(9.; Africa. — Lastly, we have to notice the progress of discovery in
a southerly direction. Here again the Carthaginians were in advance
of other nations. About 500 B.C., as is probable, Hanno undertook a
voyage beyond the Pillars of Hercules for the purpose of establishing
colonies on the western coast of Africa. The account of his expedition
is contained in a Greek translation of a statement which he himself drew
up in the Pimic language.

The localities noticed are of doubtful position, but may probably be
identified thus : Prom. Soloeis with C. Spartd near Tangier ; the river
Lixus with the Alharytch; tha island of Cyme with Arguvn; the river
Chretes wth the 8t. John ; the river containing crocodiles with the
Senegal; the Western Promontory with C. Verd; the mountain Thedn
Oohema with Sierra Leone^ or with Sangareah in 10° N. lat. ; the Southern
Promontory with Sherbro Sound, and the island with Plantain Island, in
about H° N. lat. The Gorilko which he describes in the latter have
been with some probability explained as a species of ape still called
Toorilla. Euthymenes of Mfupseilles (about 300 b.c.) conducted a
similar expedition outside the Pillars of Hercules, and Eudoxus of
Cyzicus is said to have circumnavigated Africa from Gades to the Red
Sea. We have no detailed account of the eastern coast until the
Periplus of Arrian, compiled probably in the first century a.d., which'
gives a survey of the coast down to Rhapta, probably the modem
QuiUxif in 10° N. lat. In the interior no great discoveries were made:
the Ptolemies prosecuted an active trade with Abyssinia from their
ports Berenice, Arsinoe, and Philolfiiti.

§ 2. While a considerable portion of the earth's surface waa laid
open by these discoveries, there was a constant supply of geo-
graphical works, emanating from authors whose subjects and places
of abode show how widely diffused tlie taste had become. Most
of these works have been lost, but the titles alone are instractive,
as showing the amoimt of materials at the command of the later

Geographical Worha.—* History of Sidly,* b^ Antiochus of Syra-
cuse (about 400 B.C.), Strabo 's chief authority m regard to the Greek
colonies in Italy and Sicily. A large historical work by Ephorus of
Cums (about 350), an authority both with Strabo and Diodorus
Siculus. 'History of Greece,' by Theopompus of Chios (about
350 B.C.), pndsed by Dionysius and Pliny for his knowledge of
Western Europe. 'Description of the World,' by Eudoxus of
Cnidus (about 330 B.C. , a mathematician and astronomer as well as a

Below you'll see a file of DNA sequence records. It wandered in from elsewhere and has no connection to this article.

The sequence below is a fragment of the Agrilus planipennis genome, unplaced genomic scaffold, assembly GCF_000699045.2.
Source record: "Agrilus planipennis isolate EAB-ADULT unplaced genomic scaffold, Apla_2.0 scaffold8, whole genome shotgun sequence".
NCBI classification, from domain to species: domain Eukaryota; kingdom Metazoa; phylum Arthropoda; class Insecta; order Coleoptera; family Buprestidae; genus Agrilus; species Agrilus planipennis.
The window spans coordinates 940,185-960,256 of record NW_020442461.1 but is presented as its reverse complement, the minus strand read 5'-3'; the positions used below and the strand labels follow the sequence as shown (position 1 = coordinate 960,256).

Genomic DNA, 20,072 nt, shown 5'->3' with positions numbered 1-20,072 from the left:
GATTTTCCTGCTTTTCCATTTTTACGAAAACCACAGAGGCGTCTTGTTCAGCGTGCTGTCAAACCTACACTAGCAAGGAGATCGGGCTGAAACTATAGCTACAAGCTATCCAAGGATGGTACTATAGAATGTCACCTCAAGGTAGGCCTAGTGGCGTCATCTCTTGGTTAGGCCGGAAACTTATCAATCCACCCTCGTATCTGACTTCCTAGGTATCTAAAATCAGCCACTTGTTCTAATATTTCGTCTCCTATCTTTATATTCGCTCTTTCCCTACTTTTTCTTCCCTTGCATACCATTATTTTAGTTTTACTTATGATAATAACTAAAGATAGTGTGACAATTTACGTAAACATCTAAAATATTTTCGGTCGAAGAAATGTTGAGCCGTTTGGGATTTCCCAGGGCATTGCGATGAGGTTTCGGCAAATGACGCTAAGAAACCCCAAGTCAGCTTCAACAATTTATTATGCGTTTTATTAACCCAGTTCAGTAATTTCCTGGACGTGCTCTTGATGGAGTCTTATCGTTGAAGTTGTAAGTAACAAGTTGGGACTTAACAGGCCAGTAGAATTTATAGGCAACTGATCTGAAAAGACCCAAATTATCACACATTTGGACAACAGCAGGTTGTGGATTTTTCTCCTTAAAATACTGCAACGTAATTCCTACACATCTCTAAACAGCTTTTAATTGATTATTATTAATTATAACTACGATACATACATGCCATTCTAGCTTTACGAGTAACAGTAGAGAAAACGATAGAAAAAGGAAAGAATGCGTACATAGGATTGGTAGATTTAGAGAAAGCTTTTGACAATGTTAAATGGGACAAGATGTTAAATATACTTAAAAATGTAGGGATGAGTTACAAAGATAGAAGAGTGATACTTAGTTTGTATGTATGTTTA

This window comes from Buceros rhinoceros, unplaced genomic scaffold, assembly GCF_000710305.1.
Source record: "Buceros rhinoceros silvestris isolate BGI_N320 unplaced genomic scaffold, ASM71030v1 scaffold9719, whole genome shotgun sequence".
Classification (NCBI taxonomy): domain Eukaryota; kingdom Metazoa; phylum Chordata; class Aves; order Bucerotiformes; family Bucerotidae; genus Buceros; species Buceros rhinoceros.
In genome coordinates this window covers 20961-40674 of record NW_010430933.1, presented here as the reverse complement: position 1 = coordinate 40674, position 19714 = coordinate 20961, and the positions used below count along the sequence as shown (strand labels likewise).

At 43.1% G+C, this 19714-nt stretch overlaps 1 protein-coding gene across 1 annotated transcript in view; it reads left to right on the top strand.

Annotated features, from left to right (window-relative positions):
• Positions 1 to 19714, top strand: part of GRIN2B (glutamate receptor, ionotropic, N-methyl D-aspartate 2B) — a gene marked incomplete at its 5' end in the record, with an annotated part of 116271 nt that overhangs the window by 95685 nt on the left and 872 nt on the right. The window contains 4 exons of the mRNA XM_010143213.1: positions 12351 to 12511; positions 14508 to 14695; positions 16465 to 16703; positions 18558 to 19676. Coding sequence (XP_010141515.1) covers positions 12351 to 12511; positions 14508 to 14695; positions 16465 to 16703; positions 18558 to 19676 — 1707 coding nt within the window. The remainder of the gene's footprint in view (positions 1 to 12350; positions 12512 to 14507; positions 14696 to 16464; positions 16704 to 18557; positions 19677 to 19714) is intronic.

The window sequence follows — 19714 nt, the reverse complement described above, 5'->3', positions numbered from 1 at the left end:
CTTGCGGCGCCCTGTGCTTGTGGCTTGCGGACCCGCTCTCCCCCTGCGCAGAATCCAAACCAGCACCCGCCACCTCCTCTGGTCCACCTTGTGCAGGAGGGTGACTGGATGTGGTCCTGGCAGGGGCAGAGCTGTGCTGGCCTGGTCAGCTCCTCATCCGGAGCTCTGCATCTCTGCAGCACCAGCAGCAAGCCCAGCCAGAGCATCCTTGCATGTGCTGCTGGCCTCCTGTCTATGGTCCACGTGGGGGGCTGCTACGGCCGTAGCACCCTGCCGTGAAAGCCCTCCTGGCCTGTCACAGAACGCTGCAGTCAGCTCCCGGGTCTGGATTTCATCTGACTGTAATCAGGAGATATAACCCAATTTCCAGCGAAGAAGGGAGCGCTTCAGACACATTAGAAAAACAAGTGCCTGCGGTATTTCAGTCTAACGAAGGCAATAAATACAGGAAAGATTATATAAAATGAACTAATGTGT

practical geographer : he travelled extensively in Egypt, Asia, and
Sicily. A ' Periplus ' of Scylax, compiled in the reign of Philip of
Macedon, being a description of the coasts of the Mediterranean,
Propontis, Euxine, and Palus MaK>tis, commencing at the Pillars of
Hercules and terminating at the island of Cenie, off the coast of
Africa. * Periplus ' of Phileas, describing the same coasts. ' De-
scription of the World ' and other works, by Dicsearohus of Messana


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(about 310 B.c.)> who waa specially devoted to drawing maps. A
'Book of Distances/ by Timosthenes, noticed by Strabo and Pliny,
giving the distances between different places about the Mediterranean
coasts and elsewhere. ' Treatise on Greece and Sicily/ by Timssus
of Tauromenium (b.c. 280), with much information regarding' the
north and west, imd particularly regarding Italy and Sicily; the
amber-producing island Basilia is noticed by him. ' Heracleia,' by
Herodonis of Heraclea in Pontus, a contemporary of Aristotle, yielding
information in regard to Spain in particular. ' Altitude of Moun-
tains,' by Xenophon of Ijamps&cus, who also refers to the Amber
Island imder the name Baltia. Lastly, the treatises of Heraclides of
Heraclea Pontica, containing various notices of interest.

§ 3. Eratosthenes (b.o. 276-196), a native of Cyrene and educated
at Athens, held the post of librarian at Alexandria, under Ptolemy
Euergetes, He brought mathematics and astronomy to bear on the
subject of geography, and was thus enabled to construct a very
much improved chart of the world, which exhibited parallels of
latitude and longitude, the tropics, and the arctic circles. His
equator divided the earth into two equal halves, and from it he
drew eight parallels of latitude through the following points —
Taprobane (Ceylon), Merofi, Syene, Alexandria, Rhodes, the Helles-
pont, the mouth of the Borysthenes, and Thule. That which
passed through Rhodes (named the dme^pay/ui) divided the habit-
able world into two halves, the northern including Europe, the
southern Asia and Libya. These lines were crossed at right angles
by seven parallels of longitude passing through the following points
—Pillars of Hercules, Carthage, Alexandria, Thapsacus, the Cas-
pian Gates, the mouth of the Indus, and that of the Ganges : the